I don’t really know my dad very well and I guess part of my heartbreak is that I never will.

And though it’s hard for me that life goes on…it does anyway. Time does not stop because I am in crisis. I cook for my family. I clean my house. I curl my hair. I try to do homework.

I remember that God is faithful and that He is my hope.

The hardest part about my mission trip to Ghana was coming home. Not just coming home…being home. That first few weeks I was an emotional wreck.

ghana church in sing

My plane landed in the States on a Tuesday afternoon over spring break. My youngest didn’t have school. My oldest didn’t have his homeschool enrichment program to go to. Church was canceled that Wednesday and Sunday due to crazy snow. So aside from my own family…I didn’t see anyone for 5 or 6 days.

I needed the down time and I was grateful for it. But I didn’t realize how cocooned I had been from the rest of my world…from my friends. Monday morning “back to life” was a shock.

ghana clinic in sawla

I got my youngest where he needed to go and was walking with my oldest into the front door of the enrichment program. He went left to go to class and I kept walking right out the back door. By the time I reached it I was in tears.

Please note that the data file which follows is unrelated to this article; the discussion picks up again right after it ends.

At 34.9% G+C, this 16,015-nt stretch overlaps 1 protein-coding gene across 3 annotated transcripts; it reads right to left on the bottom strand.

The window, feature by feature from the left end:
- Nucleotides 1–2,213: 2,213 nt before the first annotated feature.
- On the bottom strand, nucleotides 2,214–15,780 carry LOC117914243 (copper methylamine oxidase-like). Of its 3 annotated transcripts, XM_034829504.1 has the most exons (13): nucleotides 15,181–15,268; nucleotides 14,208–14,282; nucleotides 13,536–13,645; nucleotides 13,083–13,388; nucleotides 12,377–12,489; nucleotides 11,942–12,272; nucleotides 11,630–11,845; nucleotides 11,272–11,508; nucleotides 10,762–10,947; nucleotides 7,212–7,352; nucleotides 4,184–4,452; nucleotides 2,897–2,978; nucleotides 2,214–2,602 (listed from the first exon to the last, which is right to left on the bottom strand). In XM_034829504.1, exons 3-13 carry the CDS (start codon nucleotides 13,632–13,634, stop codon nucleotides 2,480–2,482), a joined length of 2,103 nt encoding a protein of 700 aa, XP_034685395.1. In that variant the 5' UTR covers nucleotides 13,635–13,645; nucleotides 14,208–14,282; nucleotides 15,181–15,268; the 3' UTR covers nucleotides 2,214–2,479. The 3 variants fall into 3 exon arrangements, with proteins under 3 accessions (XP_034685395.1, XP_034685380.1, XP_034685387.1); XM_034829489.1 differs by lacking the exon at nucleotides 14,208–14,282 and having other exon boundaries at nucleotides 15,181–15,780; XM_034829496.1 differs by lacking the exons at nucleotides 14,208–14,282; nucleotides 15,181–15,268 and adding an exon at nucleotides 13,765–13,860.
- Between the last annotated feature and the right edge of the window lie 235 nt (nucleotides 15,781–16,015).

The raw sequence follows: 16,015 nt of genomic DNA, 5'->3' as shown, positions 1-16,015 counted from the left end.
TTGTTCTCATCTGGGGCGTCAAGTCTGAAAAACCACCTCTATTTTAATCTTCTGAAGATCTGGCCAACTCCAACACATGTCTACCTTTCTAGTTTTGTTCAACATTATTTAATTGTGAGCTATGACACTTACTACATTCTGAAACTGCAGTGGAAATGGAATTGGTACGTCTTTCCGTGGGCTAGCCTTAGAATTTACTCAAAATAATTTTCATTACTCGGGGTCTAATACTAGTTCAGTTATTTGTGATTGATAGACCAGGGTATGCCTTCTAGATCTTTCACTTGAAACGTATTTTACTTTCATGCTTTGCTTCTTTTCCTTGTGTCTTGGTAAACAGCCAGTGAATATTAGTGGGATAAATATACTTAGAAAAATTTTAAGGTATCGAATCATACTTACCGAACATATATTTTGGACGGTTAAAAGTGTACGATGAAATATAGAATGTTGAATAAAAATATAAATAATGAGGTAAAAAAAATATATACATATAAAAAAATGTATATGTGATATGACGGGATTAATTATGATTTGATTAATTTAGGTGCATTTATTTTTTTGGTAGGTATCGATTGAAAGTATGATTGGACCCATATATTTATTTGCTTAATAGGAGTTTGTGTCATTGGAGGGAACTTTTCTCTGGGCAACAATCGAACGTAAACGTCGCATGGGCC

So what happened that was so traumatic between the front door and the back door?

Questions.

I didn’t know how to sum things up. I didn’t know how to answer honestly. And I didn’t know that I didn’t know. So it took me by surprise. And it was overwhelming.

ghana learning to play the drums

I’ve since processed through most of it and will attempt to answer the following questions in my next several posts.

•What was your favorite thing about Africa?

•What was the hardest thing about being there?

•Did you meet anyone that you’ll never forget?

•What did God teach you while you were there?

•What was the ministry like?

•Do you feel called to go back?

Like I said, the hardest part about the trip was those first few weeks home. But I think I’ve processed enough of the information to share now. Finally!